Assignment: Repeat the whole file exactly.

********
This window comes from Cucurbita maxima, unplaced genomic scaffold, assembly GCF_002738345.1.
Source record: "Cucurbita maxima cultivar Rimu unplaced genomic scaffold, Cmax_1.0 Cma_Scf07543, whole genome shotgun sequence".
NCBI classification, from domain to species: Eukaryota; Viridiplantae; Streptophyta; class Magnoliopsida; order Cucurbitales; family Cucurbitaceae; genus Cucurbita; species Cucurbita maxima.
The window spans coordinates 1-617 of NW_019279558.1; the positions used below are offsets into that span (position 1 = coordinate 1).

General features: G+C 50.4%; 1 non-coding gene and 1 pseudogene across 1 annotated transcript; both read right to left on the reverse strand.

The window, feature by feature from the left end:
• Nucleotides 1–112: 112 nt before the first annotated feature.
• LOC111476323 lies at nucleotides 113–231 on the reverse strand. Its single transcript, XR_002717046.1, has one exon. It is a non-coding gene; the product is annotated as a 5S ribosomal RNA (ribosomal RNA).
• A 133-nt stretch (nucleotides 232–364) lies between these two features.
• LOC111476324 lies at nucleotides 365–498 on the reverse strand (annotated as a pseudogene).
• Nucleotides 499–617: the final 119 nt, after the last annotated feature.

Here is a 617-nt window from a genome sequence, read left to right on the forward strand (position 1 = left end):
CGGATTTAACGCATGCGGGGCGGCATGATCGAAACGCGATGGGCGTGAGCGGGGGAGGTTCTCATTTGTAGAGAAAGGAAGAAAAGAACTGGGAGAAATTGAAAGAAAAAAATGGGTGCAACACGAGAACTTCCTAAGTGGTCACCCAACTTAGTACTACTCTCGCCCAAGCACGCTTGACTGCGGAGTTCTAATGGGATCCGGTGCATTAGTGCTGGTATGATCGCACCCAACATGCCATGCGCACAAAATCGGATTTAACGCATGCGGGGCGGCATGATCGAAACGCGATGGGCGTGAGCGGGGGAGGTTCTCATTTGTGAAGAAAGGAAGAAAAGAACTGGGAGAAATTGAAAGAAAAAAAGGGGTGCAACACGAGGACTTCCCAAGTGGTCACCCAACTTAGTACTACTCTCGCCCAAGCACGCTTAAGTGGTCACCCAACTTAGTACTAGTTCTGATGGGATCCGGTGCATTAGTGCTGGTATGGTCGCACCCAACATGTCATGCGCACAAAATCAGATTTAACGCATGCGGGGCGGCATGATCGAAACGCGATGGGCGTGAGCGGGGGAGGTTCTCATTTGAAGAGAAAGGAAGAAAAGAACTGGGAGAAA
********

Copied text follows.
This window comes from Cucurbita maxima, unplaced genomic scaffold, assembly GCF_002738345.1.
Source record: "Cucurbita maxima cultivar Rimu unplaced genomic scaffold, Cmax_1.0 Cma_Scf07543, whole genome shotgun sequence".
NCBI classification, from domain to species: Eukaryota; Viridiplantae; Streptophyta; class Magnoliopsida; order Cucurbitales; family Cucurbitaceae; genus Cucurbita; species Cucurbita maxima.
The window spans coordinates 1-617 of NW_019279558.1; the positions used below are offsets into that span (position 1 = coordinate 1).

General features: G+C 50.4%; 1 non-coding gene and 1 pseudogene across 1 annotated transcript; both read right to left on the reverse strand.

The window, feature by feature from the left end:
• Nucleotides 1–112: 112 nt before the first annotated feature.
• LOC111476323 lies at nucleotides 113–231 on the reverse strand. Its single transcript, XR_002717046.1, has one exon. It is a non-coding gene; the product is annotated as a 5S ribosomal RNA (ribosomal RNA).
• A 133-nt stretch (nucleotides 232–364) lies between these two features.
• LOC111476324 lies at nucleotides 365–498 on the reverse strand (annotated as a pseudogene).
• Nucleotides 499–617: the final 119 nt, after the last annotated feature.

Here is a 617-nt window from a genome sequence, read left to right on the forward strand (position 1 = left end):
CGGATTTAACGCATGCGGGGCGGCATGATCGAAACGCGATGGGCGTGAGCGGGGGAGGTTCTCATTTGTAGAGAAAGGAAGAAAAGAACTGGGAGAAATTGAAAGAAAAAAATGGGTGCAACACGAGAACTTCCTAAGTGGTCACCCAACTTAGTACTACTCTCGCCCAAGCACGCTTGACTGCGGAGTTCTAATGGGATCCGGTGCATTAGTGCTGGTATGATCGCACCCAACATGCCATGCGCACAAAATCGGATTTAACGCATGCGGGGCGGCATGATCGAAACGCGATGGGCGTGAGCGGGGGAGGTTCTCATTTGTGAAGAAAGGAAGAAAAGAACTGGGAGAAATTGAAAGAAAAAAAGGGGTGCAACACGAGGACTTCCCAAGTGGTCACCCAACTTAGTACTACTCTCGCCCAAGCACGCTTAAGTGGTCACCCAACTTAGTACTAGTTCTGATGGGATCCGGTGCATTAGTGCTGGTATGGTCGCACCCAACATGTCATGCGCACAAAATCAGATTTAACGCATGCGGGGCGGCATGATCGAAACGCGATGGGCGTGAGCGGGGGAGGTTCTCATTTGAAGAGAAAGGAAGAAAAGAACTGGGAGAAA